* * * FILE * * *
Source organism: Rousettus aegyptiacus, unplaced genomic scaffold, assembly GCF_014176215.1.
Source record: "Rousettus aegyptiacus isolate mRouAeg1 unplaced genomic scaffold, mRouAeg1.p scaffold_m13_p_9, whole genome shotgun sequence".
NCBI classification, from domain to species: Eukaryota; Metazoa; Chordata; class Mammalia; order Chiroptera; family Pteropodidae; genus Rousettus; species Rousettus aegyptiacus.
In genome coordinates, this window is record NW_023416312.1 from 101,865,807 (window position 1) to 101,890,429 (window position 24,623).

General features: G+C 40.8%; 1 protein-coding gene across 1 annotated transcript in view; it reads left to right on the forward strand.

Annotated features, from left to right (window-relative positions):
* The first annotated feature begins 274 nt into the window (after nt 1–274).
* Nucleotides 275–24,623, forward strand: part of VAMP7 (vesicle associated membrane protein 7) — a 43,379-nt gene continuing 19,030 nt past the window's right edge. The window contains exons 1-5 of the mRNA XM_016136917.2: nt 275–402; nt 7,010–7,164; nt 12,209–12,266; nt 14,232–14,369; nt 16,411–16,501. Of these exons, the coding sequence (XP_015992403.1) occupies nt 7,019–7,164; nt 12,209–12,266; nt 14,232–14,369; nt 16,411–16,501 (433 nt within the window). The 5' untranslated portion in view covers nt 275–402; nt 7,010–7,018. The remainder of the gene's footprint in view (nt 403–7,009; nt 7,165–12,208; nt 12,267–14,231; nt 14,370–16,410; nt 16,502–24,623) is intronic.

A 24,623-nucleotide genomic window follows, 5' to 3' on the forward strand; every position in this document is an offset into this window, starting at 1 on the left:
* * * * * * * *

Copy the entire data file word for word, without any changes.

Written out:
Source organism: Rousettus aegyptiacus, unplaced genomic scaffold, assembly GCF_014176215.1.
Source record: "Rousettus aegyptiacus isolate mRouAeg1 unplaced genomic scaffold, mRouAeg1.p scaffold_m13_p_9, whole genome shotgun sequence".
NCBI classification, from domain to species: Eukaryota; Metazoa; Chordata; class Mammalia; order Chiroptera; family Pteropodidae; genus Rousettus; species Rousettus aegyptiacus.
In genome coordinates, this window is record NW_023416312.1 from 101,865,807 (window position 1) to 101,890,429 (window position 24,623).

General features: G+C 40.8%; 1 protein-coding gene across 1 annotated transcript in view; it reads left to right on the forward strand.

Annotated features, from left to right (window-relative positions):
* The first annotated feature begins 274 nt into the window (after nt 1–274).
* Nucleotides 275–24,623, forward strand: part of VAMP7 (vesicle associated membrane protein 7) — a 43,379-nt gene continuing 19,030 nt past the window's right edge. The window contains exons 1-5 of the mRNA XM_016136917.2: nt 275–402; nt 7,010–7,164; nt 12,209–12,266; nt 14,232–14,369; nt 16,411–16,501. Of these exons, the coding sequence (XP_015992403.1) occupies nt 7,019–7,164; nt 12,209–12,266; nt 14,232–14,369; nt 16,411–16,501 (433 nt within the window). The 5' untranslated portion in view covers nt 275–402; nt 7,010–7,018. The remainder of the gene's footprint in view (nt 403–7,009; nt 7,165–12,208; nt 12,267–14,231; nt 14,370–16,410; nt 16,502–24,623) is intronic.

A 24,623-nucleotide genomic window follows, 5' to 3' on the forward strand; every position in this document is an offset into this window, starting at 1 on the left: